work, Professor Robison contributed tho The first edition of the Encyclopædia articles Arch, Astronomy, Boscovich, CarBritannica, distinguished by these advan- pentry, Centre, Dynamics, Electricity, Imtages, obtained an extensive circulation, I pulsion, Involution, Machinery, Magnetism, and the proprietors were thus induced, in Mechanics, Percussion, Piano-forte, Posia less period than twelve years, to publish tion, Temperament, Thunder, Trumpet, a second edition, on a larger scale and a Tschirnhaus, and Watchwork. These armore comprehensive plan. Within the wid. ticles, in the estimation of the late illustrious er compass of ten volumes the editor was Dr. Thomas Young, 'exbibit a more comenabled to include the two new and popu- plete view of the modern improvements in lar departments of Biography and History, physical science than had ever before been which had not found a place in the French in the possession of the British public; and Encyclopédic. This enlargement of the display such a combination of acquired plan made the work acceptable to the vast knowledge, with original power of reasoncircle of readers for whom the details of ing, as has fallen to the lot of a few only of art and of science had but few charms; and the most favoured of mankind.' In this the Encyclopædia then came to be regard- estimate we heartily concur. The state of ed as a family library, forming in itself a physical science was at a low ebb in Engstorehouse of knowledge suited to capaci- land previous to the writings of Robison. ties of every depth, to students of every The labours of continental philosophers age, and to readers of every variety of taste. were but little known even to those who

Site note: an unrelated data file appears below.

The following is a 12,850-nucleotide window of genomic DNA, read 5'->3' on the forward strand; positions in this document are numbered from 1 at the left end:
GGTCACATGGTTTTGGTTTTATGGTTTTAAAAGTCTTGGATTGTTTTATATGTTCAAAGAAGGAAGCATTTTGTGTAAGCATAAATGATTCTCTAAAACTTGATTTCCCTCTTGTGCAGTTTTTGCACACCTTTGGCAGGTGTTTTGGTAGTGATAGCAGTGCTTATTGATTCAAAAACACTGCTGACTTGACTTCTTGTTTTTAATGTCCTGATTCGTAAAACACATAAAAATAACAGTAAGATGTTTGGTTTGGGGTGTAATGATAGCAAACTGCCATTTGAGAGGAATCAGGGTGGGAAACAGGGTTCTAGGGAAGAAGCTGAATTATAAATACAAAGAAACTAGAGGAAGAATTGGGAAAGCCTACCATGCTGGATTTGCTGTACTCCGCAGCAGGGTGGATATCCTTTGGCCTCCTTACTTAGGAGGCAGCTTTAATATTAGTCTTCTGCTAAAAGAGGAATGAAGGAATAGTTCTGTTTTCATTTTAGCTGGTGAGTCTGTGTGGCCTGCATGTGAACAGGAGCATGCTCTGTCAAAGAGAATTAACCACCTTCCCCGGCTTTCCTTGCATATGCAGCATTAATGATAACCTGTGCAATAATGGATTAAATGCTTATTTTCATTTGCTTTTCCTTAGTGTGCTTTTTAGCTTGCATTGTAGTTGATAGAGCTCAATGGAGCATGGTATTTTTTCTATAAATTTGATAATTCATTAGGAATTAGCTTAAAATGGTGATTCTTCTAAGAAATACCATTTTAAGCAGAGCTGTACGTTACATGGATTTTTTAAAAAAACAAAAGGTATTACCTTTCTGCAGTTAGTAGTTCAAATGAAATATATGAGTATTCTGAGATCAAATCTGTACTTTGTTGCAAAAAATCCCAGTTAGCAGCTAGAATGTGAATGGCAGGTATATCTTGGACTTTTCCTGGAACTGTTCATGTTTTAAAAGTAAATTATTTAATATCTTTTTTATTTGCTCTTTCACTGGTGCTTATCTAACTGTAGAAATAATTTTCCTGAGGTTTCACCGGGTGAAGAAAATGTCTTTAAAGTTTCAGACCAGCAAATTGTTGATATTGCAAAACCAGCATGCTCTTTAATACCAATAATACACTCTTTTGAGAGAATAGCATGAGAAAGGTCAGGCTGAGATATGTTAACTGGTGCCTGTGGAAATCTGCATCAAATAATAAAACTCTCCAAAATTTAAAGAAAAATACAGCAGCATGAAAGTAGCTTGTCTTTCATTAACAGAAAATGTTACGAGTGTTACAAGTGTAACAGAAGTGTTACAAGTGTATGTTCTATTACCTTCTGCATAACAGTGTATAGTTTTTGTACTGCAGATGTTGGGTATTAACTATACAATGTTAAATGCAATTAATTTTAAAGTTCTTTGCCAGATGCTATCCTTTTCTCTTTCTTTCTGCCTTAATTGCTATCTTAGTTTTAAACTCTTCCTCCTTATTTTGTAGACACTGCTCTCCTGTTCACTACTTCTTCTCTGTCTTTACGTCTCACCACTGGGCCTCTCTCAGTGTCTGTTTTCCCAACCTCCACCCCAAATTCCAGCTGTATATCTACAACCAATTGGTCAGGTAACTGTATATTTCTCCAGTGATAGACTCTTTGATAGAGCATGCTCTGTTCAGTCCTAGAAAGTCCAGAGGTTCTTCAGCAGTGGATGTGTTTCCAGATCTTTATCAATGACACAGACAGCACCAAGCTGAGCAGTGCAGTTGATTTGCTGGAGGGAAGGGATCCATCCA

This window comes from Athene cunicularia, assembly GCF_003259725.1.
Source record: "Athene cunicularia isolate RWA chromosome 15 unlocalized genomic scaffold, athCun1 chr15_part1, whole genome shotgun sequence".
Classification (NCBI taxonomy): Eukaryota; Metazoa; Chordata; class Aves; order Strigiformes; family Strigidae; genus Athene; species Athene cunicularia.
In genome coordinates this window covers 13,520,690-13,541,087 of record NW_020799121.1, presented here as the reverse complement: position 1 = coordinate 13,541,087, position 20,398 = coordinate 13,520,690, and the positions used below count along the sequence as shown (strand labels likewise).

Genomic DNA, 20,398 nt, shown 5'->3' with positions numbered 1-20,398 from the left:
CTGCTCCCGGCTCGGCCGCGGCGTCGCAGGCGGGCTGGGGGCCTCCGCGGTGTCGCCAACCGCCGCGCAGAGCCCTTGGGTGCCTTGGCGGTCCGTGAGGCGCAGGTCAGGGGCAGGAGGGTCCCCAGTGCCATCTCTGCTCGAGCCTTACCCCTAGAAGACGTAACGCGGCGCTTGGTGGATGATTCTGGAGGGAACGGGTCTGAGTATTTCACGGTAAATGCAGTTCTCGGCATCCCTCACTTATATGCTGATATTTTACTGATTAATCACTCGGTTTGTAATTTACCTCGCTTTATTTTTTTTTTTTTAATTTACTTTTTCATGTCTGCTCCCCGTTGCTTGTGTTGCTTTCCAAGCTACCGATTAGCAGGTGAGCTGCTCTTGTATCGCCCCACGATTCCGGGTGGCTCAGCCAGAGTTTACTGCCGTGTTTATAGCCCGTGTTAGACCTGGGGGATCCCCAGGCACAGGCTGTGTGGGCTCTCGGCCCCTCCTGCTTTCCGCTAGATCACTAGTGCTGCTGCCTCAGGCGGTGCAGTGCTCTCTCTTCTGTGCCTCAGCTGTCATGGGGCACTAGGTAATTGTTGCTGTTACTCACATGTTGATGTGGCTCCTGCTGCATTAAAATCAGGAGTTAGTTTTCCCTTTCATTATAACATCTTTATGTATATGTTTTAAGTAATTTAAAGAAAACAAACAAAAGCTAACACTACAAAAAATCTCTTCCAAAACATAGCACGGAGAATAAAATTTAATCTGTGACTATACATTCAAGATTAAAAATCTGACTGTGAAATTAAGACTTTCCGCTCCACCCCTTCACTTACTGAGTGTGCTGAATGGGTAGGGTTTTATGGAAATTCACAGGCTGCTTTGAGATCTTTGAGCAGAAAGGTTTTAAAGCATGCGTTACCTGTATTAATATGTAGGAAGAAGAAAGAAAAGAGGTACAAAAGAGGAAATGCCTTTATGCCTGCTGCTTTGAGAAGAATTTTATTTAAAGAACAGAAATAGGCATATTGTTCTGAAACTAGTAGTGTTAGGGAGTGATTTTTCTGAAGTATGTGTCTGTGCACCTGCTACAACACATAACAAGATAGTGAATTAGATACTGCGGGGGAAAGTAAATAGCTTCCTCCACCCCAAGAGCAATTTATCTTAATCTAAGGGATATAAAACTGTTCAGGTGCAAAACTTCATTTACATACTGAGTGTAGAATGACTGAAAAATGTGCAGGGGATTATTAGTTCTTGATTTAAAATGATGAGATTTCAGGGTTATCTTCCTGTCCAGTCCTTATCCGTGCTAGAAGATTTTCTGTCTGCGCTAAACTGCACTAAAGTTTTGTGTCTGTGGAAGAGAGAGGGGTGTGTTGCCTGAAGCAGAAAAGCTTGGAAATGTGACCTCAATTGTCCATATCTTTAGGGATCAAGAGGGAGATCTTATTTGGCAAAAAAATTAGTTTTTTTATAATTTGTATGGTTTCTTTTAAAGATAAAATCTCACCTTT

IIitherto, however, the Encyclopædia occupied the chairs in our universities; Britannica was chiefly distinguished by the and ihose who had obtained some knowcomprehensiveness of its plan, and the judi- ledge of them could impart it to their ciousness of its compilation. No author pupils only. The general student and the of high reputation had been invited to its ingenious artisan drew their information aid-no articles exhibiting either genius or from its ancient springs, while the finest profound learning had adorned its pages. researches lay concealed in foreign lan

The vast superiority of the philosophical guages, or were confined to a few philosoarticles in the French collection, and the phers more ardent and active than their brilliant names with which they were asso- fellows. The state of Robison's health ciated, had no doubt some influence in was such as not to permit him to embark rousing the enterprise of the proprietors, lightly in the arduous labour of ransacking and in exciting higher expectations on the the numerous stores of continental science; part of the English public. The third edi- and even if he had succeeded in collecting tion of the 'Encyclopædia’ was accord them, there was no proper channel through ingly begun in more favourable circum- which they could have been communicated stances, and under the management of Mr. to the public. How fortunate, then, was it Colin Macfarquhar; but it was not till after that the Encyclopædia Britannica held out his death, in 1793, when the Reverend Dr. an ample remuneration for this laborious Gleig of Sterling (afterwards Bishop of enterprise, and induced so accomplished a Brechin) took the direction of the work, person as Robison to transfer to its pages that its scientific and literary character as the noblest researches of modern science ! sumed a decidedly higher tone. This The fine speculations of the Abbé Boscolearned divine succeeded in obtaining the vich on the atomical constitution of matassistance of Professor John Robison, a ter—his valuable researches on achromaman of kindred opinions, both in religion tic combinations—the grand discoveries of and politics, and animatod with ideas the Coulomb on electricity and magnetism